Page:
Family Movie Review (2023)

Don Palathara

Don Palathara’s ‘Family’ is a wonderfully sinister drama about conforming to one's community

Family Movie Review

Family Movie Cast & Crew

Production : Newton Cinema
Director : Don Palathara

The title of Don Palathara's new film, which had its world premiere at the International Film Festival of Rotterdam this year, is a simple word, a heartwarming word: family. It's the kind of word you'd use to describe the bunch of people, in this small village, who gather to haul out a cow that has fallen into a ditch. You’d say the community has come together as a "family". But an early scene shows us that the word can be something sinister, too. During a theatrical wedding ritual, a barber is assigned to spruce up the groom. Under normal circumstances, this would just mean giving a shave or a facial. But here, there's something the barber needs to do first. He needs to ask everyone gathered whether they give him permission to beautify the groom. He asks the people on the left side of the hall, and then he asks those on the right side. And only when everyone says "yes" does he begin to do his job. 

In this village, "family" is the community at large. There's an eerie visual of insects buzzing in a forest. That's what this community is like: a swarm where it's impossible to pick out an individual insect from the collective. But slowly, the screenplay (by the director and Sherin Catherine) singles out a failed teacher named Sony (Vinay Forrt, who slips almost invisibly into this milieu with a delicate performance whose shades we realise only later). Sony may not have much of a salary but he has a lot of goodwill in the community. He helps a younger boy prepare for a poetry competition. He helps a young girl who's weak in maths. When asked how much these tuitions will cost, he says, "Set the amount yourself." A priest asks him to teach high-school children. Best of all, he hears out a female relative as she vents about her troubles in her kitchen, and he does this while helping with her chores.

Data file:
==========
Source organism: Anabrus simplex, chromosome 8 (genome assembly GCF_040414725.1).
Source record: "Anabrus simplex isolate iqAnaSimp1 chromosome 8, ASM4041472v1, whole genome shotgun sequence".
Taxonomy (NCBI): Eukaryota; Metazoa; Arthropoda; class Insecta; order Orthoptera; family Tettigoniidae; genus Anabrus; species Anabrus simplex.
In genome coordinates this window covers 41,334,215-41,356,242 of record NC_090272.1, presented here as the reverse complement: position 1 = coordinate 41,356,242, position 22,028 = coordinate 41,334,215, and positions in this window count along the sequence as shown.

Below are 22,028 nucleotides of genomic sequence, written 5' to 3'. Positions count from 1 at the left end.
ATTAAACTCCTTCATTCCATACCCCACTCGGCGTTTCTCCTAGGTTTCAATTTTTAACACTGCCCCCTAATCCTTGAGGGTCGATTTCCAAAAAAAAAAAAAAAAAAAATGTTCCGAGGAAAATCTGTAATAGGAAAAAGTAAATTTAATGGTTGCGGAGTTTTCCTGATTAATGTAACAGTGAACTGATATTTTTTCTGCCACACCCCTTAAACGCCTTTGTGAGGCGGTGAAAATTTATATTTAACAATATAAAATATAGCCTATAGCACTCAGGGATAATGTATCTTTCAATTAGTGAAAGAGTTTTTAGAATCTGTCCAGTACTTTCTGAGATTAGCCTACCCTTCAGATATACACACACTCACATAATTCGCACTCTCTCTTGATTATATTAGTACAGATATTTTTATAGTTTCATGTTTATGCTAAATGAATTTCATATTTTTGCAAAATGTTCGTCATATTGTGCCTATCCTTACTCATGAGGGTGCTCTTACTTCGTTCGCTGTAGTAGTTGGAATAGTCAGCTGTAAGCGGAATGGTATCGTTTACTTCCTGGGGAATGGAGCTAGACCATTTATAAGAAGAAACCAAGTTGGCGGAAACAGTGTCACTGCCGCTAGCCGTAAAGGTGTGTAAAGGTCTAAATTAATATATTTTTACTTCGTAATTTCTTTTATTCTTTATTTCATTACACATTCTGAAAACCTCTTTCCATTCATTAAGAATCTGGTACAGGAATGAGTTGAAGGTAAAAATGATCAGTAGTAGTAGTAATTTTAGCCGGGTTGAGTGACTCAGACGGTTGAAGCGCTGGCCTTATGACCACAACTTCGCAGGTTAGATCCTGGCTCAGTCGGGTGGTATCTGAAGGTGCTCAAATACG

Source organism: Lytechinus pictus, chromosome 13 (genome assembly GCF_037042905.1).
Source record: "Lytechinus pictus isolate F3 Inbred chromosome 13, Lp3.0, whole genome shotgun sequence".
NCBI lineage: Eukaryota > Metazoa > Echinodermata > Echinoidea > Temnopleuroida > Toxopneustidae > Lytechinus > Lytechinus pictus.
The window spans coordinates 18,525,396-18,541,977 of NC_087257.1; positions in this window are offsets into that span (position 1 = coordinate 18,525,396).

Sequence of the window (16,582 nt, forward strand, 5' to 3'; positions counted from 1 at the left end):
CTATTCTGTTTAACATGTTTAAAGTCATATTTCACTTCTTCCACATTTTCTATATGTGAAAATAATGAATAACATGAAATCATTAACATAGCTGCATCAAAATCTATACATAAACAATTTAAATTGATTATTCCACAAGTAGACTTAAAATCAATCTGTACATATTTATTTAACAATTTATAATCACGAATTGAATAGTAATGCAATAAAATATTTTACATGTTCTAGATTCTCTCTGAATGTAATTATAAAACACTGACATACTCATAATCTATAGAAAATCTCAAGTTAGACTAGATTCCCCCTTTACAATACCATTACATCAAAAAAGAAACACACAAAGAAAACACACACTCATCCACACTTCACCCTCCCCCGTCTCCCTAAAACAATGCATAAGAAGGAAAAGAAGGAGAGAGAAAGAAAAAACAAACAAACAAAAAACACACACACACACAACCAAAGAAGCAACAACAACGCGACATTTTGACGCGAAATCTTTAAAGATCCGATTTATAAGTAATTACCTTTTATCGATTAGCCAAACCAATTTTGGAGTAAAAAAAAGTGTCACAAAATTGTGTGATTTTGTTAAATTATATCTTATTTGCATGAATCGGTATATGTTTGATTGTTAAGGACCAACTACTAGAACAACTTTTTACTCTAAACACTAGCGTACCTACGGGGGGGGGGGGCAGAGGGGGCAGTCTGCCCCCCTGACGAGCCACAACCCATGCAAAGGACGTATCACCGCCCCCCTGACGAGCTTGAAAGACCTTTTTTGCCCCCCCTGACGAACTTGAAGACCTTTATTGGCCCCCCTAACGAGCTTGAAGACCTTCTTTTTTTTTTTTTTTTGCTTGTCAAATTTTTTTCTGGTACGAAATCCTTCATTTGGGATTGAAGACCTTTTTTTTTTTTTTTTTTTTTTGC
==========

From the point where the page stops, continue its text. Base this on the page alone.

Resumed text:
In short, Sony is a good Christian – and what is this religion if not a "family" headed by a heavenly "Father"! Like in all of Don's films, every house, every room has a reminder of Christianity. In a savagely funny scene, the entire family gathers in choral prayer while a small boy lies asleep on a small sofa placed right in the front of the frame. He’s oblivious to the deafening chants. Maybe only the very young can escape – or be excused from – conforming to a community. Family is a return to form for Don Palathara – and I refer to the form of his cinema. The non-stop dialogue of his last film Santhoshathinte Onnam Rahasyam helped us follow a sort of "story", and the camera mounted in the car – though it did not move at all – gave us a sense of movement, because of the movement of the vehicle. 

But here, Don is back to the carefully composed static shots of Shavam, Vith, and 1956 Central Travancore. When a woman elopes, the frame is so distinct that only the exterior of the house is needed to know which family she belongs to. And for the first time, I wondered if Don’s still, dispassionate camera was a representative of a still, dispassionate God who sees everything and says nothing. Ingmar Bergman famously struggled with "the silence of God," and Don appears to extend that mute-witness aspect of God, someone who watches over this tranquil community but neither helps the good nor punishes the wicked. Things take a turn when a predator enters the village: a leopard begins to prey on chicken and calves. And we see that the tranquillity of this community is only an illusion.